There was a time when HIV-AIDS was regarded as a donor preoccupation. It was considered the prerogative of perverts and outsiders. Most of us blamed Nepali girls in Bombay or drug addicts, and considered ourselves risk-free. No more.
Today, alarm bells are ringing loudly. Public health experts are shocked by the frightening speed at which the disease is spreading in Nepal, and especially in Kathmandu Valley. They are also dismayed at the lack of political will and the prevailing official confusion over preventive measures.
There is growing recognition of the serious economic consequences of an Africa-type nationwide epidemic but Nepali officialdom is still largely in denial.
\'We are sitting on top of a volcano," says Michael Hahn, of the UNAIDS office in Kathmandu. "Nepal has entered a concentrated epidemic, and there is a window of opportunity to prevent a generalised epidemic if steps are taken immediately."
The latest Family Health International survey shows the following figures:
? 17.3% of sex workers in Kathmandu are HIV positive, up from 2.7% four years ago
? Half of all injecting drug users in Kathmandu Valley are infected
? More than 80% of injecting drug users are sexually active, and 40% are married
? Nepal\'s nationwide estimates for HIV/AIDS cases is now crossing 35,000.
HIV. the virus that causes AIDS, is spread mainly by unprotected sex and direct blood contact like sharing injection needles or blood transfusions.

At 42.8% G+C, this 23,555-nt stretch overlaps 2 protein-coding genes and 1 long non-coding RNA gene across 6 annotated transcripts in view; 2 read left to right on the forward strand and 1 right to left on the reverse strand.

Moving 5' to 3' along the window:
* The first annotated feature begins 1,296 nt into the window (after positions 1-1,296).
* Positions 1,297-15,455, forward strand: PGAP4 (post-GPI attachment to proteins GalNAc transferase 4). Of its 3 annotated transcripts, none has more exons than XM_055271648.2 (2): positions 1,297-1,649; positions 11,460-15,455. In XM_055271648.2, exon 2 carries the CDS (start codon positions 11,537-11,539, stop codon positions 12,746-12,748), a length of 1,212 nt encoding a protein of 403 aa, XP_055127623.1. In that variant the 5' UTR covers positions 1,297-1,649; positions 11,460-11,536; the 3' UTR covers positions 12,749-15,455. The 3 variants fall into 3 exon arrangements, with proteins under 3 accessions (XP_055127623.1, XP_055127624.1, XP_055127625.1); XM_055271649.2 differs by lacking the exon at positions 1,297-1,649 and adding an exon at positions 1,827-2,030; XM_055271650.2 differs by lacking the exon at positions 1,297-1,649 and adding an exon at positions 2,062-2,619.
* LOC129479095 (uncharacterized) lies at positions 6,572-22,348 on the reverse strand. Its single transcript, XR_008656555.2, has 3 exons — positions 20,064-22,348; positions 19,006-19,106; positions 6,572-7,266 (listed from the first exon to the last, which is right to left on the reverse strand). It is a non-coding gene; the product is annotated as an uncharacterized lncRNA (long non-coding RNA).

A survey of 19 urban areasin Nepal showed very high infection rates for HIV. hepatitis C and B and other sexually transmitted infections among injecting drug users. (See graph below.) "The findings suggest there is a potential for rapid spread of HIV and there is a need for urgent prevention and care. If it is not taken, the infection can spread to the general population." says Dr B B Karki, chief of Policy Planning at the Ministry of Health.
The risk for drug users, and the section of the population that visits sex workers or has multiple sex partners, needs to be reduced.
Reducing vulnerability means ensuring not only that brothel clients and intra-venous (IV) drug users know about the dangers of infection, but that they also take preventive measures.
It also means giving the drug users alternatives like safe needles and less harmful drugs while they work towards kicking the habit-a process known as "harm reduction".
"The most effective way to stop the spread of HIV and hepatitis among injecting drug users is ensuring that needles are not shared," says Sambhu Dhital, a community health worker at the Live Giving and Life Saving (LALS) organisation in Kathmandu.
LALS has been working on harm reduction with counselling, family meetings, rehabilitation, and needle exchange programmes for drug users in Kathmandu. But LALS reaches less than five percent of the estimated 30,000 injecting drug users in Kathmandu.
Most IV drug users in Kathmandu don\'t use hard drugs like heroin, but cheaper "pharmaceutical drugs" like tidigesic, a sedative containing morphine, synthetic morphine, codeine, or benzodizapom. LALS estimates that drug users in Kathmandu spend an Rs 5 million a day.
Figures for the number of sex workers in Kathmandu Valley vary wildly: from 5,000-25,000. One survey in 1996 showed that 15 percent of them never used condoms. 21 percent did. and 56 percent "sometimes did and sometimes didn\'t".